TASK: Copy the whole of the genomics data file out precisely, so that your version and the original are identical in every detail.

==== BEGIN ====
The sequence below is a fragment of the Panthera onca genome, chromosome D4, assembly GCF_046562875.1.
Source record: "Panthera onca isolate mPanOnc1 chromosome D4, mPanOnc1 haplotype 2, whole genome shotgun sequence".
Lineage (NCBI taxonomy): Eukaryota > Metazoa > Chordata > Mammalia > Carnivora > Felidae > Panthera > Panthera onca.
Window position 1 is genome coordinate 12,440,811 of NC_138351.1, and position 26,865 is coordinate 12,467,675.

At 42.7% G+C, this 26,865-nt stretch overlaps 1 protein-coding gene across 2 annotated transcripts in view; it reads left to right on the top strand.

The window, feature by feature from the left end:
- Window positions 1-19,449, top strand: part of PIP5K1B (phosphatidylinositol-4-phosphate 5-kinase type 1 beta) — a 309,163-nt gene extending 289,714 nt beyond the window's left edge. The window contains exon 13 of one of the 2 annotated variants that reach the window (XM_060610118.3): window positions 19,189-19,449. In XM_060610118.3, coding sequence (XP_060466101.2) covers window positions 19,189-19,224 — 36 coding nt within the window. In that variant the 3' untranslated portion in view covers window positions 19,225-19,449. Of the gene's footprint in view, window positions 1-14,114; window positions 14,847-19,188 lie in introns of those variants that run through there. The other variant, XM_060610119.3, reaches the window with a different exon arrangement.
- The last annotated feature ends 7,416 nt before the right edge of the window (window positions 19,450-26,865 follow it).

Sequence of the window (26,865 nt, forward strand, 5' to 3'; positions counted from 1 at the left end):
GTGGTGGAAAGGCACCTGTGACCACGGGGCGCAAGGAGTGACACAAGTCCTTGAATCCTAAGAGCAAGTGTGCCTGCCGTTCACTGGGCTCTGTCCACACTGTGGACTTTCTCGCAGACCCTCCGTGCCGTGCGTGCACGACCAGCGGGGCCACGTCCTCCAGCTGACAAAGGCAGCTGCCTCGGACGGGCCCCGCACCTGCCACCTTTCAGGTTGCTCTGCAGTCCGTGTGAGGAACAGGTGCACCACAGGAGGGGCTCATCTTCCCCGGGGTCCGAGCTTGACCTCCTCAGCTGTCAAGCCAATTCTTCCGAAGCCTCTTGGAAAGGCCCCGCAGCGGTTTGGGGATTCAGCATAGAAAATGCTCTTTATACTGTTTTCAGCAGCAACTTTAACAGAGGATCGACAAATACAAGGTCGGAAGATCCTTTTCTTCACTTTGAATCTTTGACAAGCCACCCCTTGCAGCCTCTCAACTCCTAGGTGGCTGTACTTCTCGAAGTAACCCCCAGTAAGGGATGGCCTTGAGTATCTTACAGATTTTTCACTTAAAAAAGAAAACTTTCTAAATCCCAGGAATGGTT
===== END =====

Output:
The sequence below is a fragment of the Panthera onca genome, chromosome D4, assembly GCF_046562875.1.
Source record: "Panthera onca isolate mPanOnc1 chromosome D4, mPanOnc1 haplotype 2, whole genome shotgun sequence".
Lineage (NCBI taxonomy): Eukaryota > Metazoa > Chordata > Mammalia > Carnivora > Felidae > Panthera > Panthera onca.
Window position 1 is genome coordinate 12,440,811 of NC_138351.1, and position 26,865 is coordinate 12,467,675.

At 42.7% G+C, this 26,865-nt stretch overlaps 1 protein-coding gene across 2 annotated transcripts in view; it reads left to right on the top strand.

The window, feature by feature from the left end:
- Window positions 1-19,449, top strand: part of PIP5K1B (phosphatidylinositol-4-phosphate 5-kinase type 1 beta) — a 309,163-nt gene extending 289,714 nt beyond the window's left edge. The window contains exon 13 of one of the 2 annotated variants that reach the window (XM_060610118.3): window positions 19,189-19,449. In XM_060610118.3, coding sequence (XP_060466101.2) covers window positions 19,189-19,224 — 36 coding nt within the window. In that variant the 3' untranslated portion in view covers window positions 19,225-19,449. Of the gene's footprint in view, window positions 1-14,114; window positions 14,847-19,188 lie in introns of those variants that run through there. The other variant, XM_060610119.3, reaches the window with a different exon arrangement.
- The last annotated feature ends 7,416 nt before the right edge of the window (window positions 19,450-26,865 follow it).

Sequence of the window (26,865 nt, forward strand, 5' to 3'; positions counted from 1 at the left end):
GTGGTGGAAAGGCACCTGTGACCACGGGGCGCAAGGAGTGACACAAGTCCTTGAATCCTAAGAGCAAGTGTGCCTGCCGTTCACTGGGCTCTGTCCACACTGTGGACTTTCTCGCAGACCCTCCGTGCCGTGCGTGCACGACCAGCGGGGCCACGTCCTCCAGCTGACAAAGGCAGCTGCCTCGGACGGGCCCCGCACCTGCCACCTTTCAGGTTGCTCTGCAGTCCGTGTGAGGAACAGGTGCACCACAGGAGGGGCTCATCTTCCCCGGGGTCCGAGCTTGACCTCCTCAGCTGTCAAGCCAATTCTTCCGAAGCCTCTTGGAAAGGCCCCGCAGCGGTTTGGGGATTCAGCATAGAAAATGCTCTTTATACTGTTTTCAGCAGCAACTTTAACAGAGGATCGACAAATACAAGGTCGGAAGATCCTTTTCTTCACTTTGAATCTTTGACAAGCCACCCCTTGCAGCCTCTCAACTCCTAGGTGGCTGTACTTCTCGAAGTAACCCCCAGTAAGGGATGGCCTTGAGTATCTTACAGATTTTTCACTTAAAAAAGAAAACTTTCTAAATCCCAGGAATGGTT